technology, ethics and video games
With every new generation of consoles and graphics, we get another dire warning about video game violence.
Since the dawn of violent first person shooters, our self-appointed guardians of morality have been on a crusade to warn us of the dangers of playing video games with a little edge. According to them, if you play long enough, you’ll become desensitized to graphic scenes of death and torture, emerging from behind the console as a murderous monster ready to kill his fellow humans at a mere whim. Now, as video games are getting more and more sophisticated, there’s a renewed sense of panic. But this time, it’s not from the usual suspects. Instead it’s from a tech writer…
In an opinion piece, “Can Games Become Virtual Murder?,” writer Benj Edwards has some scary speculations to share with us. Violent video games in which you have to kill endless armies of humans and aliens to win, are getting better and better rendering technology and once our gaming systems can render photorealistic targets in 10 to 15 years, the old warnings of anti-game crusaders could come true.
Games like Halo, Quake and Grand Theft Auto could become virtual reality “murder simulators” which would desensitize players to wreaking havoc and mayhem in the real world by presenting them with true to life depictions of gruesome death on a repeated basis. Oh great. That’s just terrific. Like we already didn’t have enough things to worry about in the future.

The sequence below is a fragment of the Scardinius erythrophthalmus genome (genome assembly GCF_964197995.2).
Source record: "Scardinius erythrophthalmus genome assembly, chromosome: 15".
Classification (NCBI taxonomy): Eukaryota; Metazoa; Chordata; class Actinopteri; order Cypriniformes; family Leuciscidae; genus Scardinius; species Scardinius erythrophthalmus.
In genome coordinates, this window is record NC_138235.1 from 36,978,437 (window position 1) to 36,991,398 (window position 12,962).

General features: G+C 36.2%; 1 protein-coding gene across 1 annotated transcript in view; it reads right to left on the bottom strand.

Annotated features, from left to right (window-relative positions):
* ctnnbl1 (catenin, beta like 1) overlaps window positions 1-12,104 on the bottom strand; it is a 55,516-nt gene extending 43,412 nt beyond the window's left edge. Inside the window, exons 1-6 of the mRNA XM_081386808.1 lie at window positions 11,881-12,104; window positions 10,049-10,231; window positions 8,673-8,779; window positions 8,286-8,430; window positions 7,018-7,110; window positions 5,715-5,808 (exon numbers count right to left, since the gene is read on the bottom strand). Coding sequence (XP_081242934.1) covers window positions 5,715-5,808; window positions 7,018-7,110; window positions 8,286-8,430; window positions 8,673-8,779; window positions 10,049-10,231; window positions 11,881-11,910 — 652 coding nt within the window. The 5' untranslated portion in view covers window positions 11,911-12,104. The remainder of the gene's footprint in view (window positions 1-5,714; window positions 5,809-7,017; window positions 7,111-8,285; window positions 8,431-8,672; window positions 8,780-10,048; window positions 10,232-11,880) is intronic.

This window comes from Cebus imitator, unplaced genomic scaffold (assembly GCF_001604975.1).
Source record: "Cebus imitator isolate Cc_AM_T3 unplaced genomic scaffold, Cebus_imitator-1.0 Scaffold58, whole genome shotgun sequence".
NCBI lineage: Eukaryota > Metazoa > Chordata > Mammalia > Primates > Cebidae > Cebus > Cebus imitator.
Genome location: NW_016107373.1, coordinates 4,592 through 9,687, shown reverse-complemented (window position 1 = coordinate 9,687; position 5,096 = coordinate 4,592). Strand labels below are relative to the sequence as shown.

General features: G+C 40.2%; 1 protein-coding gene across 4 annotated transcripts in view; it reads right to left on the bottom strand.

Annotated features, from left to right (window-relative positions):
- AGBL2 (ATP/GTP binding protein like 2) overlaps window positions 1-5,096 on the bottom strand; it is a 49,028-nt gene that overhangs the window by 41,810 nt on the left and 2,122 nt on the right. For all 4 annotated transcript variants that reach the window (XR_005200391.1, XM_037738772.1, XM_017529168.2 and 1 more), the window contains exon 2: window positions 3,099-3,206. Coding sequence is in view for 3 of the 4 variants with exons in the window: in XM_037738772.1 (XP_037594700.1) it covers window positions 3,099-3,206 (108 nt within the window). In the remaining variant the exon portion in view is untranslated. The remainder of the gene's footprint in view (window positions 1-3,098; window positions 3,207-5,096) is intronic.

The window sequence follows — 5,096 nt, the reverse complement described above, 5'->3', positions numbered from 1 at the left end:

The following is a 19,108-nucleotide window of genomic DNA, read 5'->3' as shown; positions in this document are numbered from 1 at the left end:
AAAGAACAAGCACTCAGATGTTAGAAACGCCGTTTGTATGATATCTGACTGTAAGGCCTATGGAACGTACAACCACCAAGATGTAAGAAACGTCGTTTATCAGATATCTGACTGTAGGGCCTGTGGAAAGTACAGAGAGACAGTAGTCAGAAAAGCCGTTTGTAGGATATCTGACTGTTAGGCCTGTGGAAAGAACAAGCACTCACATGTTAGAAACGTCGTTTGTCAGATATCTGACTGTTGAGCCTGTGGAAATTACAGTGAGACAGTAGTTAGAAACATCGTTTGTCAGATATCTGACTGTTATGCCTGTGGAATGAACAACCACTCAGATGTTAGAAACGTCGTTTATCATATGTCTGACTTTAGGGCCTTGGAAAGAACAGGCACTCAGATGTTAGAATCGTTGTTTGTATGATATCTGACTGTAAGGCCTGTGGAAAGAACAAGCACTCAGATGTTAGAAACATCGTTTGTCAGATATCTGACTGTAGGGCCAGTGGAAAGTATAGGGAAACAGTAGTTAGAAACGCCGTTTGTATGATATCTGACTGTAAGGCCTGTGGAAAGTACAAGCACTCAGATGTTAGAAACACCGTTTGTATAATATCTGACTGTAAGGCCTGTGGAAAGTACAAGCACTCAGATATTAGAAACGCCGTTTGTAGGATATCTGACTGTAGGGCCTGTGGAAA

But hold on a minute. Edwards’ job in writing an op-ed is to make us think about the implications of future video game technology and he absolutely succeeds in that. However, when we consider the reality of creating photorealistic games and what the end product would actually look like to those playing their brand new PlayStation 8’s, there are major flaws in with his premise.
The rest of my rebuttal at Discovery Tech is here. My goal was to add a little reality to what amounts of a false controversy fueled by an over-estimation of what it takes to make games as realistic as movies and the mechanics behind how the end product will have to work.
Of course on the human end of the question, what’s really happening here is simple scapegoating. We’re afraid of crime, we don’t really understand what motivates some of the most gruesome and violent events we have to live with, and in our fear we turn to an easily available culprit. It’s simpler to blame pop culture and games for vicious robbers and murderers than accept the fact that humans can be both very violent and very irrational, engaging in crimes for many reasons outside of our direct control.